“There are literally hundreds of police officers and first responders who now know HD and have learned ways to work with HD individuals in order to get the best outcome because of Amanda,” said Tammy Miller.

Amanda Miller has always been able to process whatever problem an HD family member came to her with and work to find a way forward, Tammy Miller says, often relying on resourcefulness and creativity to do so.

“She genuinely cares about the people she is helping and gives her best to do all that she can do to help,” Tammy Miller said. “She doesn’t just give up if the easy answers don’t work. She pulls up her sleeves and comes up with new and different approaches to find the best solutions. She does all this with a genuine and caring heart.”

Continuing to help those affected, buoyed by hope

Amanda and coworkers
Miller with colleagues (L to R) Bella De 
Soriano and Courtney Hobart

Prior to Miller’s departure, she has trained and educated the UI HDSA COE’s new social worker, Angel Dominguez, for the past four months. That luxury plus the continued commitment of Miller’s colleagues leaves the HD community in Iowa well taken care of, Miller says.

“We are really fortunate to be surrounded by professionals who have dedicated large portions of their lives to helping people affected by HD,” Miller said. “I will miss working with colleagues who are as invested in the cause as I am.”

An even greater source of Miller’s optimism for the future of HD clinical care and research is the inherent optimism found within so many in the HD community. For Miller, that sense of hope comes in-part from the quickened pace of HD research advances over the past 5–10 years. For many, Miller says the hope is also organic and independent from any specific precipitating event; it’s soulful.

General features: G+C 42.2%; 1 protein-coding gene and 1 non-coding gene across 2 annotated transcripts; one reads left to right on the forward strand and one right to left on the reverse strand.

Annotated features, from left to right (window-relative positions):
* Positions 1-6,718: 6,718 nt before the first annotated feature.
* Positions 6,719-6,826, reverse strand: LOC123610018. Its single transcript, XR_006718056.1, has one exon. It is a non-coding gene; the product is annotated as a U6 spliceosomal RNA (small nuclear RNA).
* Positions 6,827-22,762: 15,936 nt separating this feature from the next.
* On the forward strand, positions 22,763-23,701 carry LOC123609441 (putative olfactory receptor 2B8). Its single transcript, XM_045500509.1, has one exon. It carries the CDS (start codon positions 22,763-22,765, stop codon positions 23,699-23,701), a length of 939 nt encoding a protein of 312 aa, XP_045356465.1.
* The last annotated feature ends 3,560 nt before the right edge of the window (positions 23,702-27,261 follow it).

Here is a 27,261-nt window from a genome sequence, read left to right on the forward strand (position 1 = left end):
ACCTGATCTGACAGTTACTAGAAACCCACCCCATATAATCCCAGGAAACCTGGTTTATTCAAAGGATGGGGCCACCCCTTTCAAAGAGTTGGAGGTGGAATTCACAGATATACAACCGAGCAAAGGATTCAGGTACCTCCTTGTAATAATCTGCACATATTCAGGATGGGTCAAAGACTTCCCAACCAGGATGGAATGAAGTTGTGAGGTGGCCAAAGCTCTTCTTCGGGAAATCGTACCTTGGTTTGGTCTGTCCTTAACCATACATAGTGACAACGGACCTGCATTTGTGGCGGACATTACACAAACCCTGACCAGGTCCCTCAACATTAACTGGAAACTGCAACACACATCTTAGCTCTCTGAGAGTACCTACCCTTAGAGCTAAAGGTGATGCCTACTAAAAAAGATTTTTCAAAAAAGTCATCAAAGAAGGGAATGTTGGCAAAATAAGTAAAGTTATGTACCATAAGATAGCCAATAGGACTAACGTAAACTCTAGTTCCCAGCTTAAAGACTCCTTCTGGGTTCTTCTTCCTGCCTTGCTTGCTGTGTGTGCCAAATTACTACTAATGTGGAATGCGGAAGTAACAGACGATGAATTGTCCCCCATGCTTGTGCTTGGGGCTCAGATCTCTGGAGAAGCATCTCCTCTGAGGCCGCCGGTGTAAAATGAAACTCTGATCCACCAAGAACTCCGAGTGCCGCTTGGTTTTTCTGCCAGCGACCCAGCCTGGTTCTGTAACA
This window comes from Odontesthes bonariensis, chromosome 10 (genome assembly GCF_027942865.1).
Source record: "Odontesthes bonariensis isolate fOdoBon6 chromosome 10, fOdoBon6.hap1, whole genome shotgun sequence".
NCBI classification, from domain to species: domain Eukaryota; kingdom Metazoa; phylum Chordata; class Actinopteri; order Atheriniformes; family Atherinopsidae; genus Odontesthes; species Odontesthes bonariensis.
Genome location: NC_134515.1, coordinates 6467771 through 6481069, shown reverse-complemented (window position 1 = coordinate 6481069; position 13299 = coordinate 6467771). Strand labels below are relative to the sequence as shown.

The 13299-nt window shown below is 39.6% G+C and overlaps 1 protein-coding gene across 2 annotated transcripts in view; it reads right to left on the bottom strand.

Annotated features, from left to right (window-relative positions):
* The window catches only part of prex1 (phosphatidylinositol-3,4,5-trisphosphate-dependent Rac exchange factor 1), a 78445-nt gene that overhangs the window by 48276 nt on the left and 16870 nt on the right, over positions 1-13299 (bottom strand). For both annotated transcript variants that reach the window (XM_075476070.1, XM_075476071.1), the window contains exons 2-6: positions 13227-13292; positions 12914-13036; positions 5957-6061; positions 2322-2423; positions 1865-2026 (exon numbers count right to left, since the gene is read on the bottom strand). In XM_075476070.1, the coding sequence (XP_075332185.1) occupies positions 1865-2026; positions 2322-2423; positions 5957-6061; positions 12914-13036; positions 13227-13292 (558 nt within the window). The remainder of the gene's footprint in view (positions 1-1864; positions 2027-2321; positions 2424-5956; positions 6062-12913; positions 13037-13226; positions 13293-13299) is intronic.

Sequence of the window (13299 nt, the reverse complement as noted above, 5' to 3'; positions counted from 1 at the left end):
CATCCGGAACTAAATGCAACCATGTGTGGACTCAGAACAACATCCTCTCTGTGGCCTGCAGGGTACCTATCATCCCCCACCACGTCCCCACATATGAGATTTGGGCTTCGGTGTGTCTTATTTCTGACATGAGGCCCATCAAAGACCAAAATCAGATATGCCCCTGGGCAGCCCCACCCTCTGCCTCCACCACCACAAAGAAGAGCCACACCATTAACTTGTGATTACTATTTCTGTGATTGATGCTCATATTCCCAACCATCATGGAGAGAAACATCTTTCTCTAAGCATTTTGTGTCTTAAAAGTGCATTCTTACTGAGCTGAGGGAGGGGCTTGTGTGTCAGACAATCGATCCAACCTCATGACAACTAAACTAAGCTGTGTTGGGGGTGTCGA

“I’ve never seen the hope for a better future the same way I’ve seen it with those affected by HD,” Miller said. “There’s something unmeasurable about that sense of hope, but it exists and you can feel it.”

Long after her professional involvement with HD concludes, Miller says she’ll remain connected to the HD community. She is running a half marathon in Hoffman Estates, Ill. in July as a member of Team Run for HD, fundraising and raising HD awareness in a way that allows her to challenge herself physically, mentally and emotionally for a cause she is passionate about.

“I don’t think I could ever walk away from the HD community completely,” Miller said. “I’m far too connected to the families and colleagues I’ve worked with to just walk away completely.”

Those families she’ll be sweating and racking up the training miles for this summer have taught her so much about how to cope with living with a disease. They have shown her even though HD is very hard to deal with, HD families are doing great. There are going to be impossibly challenging days; other days will seem easy and carefree. Both are to be expected, Miller says. It’s okay to do your best during each of those days, and that may involve moments of anger, happiness, sadness, relief and confusion. In those times, when an HD community member is feeling lost, Miller says, that’s what the person on the other end of the phone line (who has often been Miller) at the UI HDSA COE is here for. And that person is happy to have the chance to help.

“Thank you for helping us fight this disease,” Miller said. “Thank you for your volunteerism in research, for your travel to clinic appointments, for your patience with us as we try to find the right medication dosages to help with your symptoms.

“Thank you for not giving up and for giving us hope.”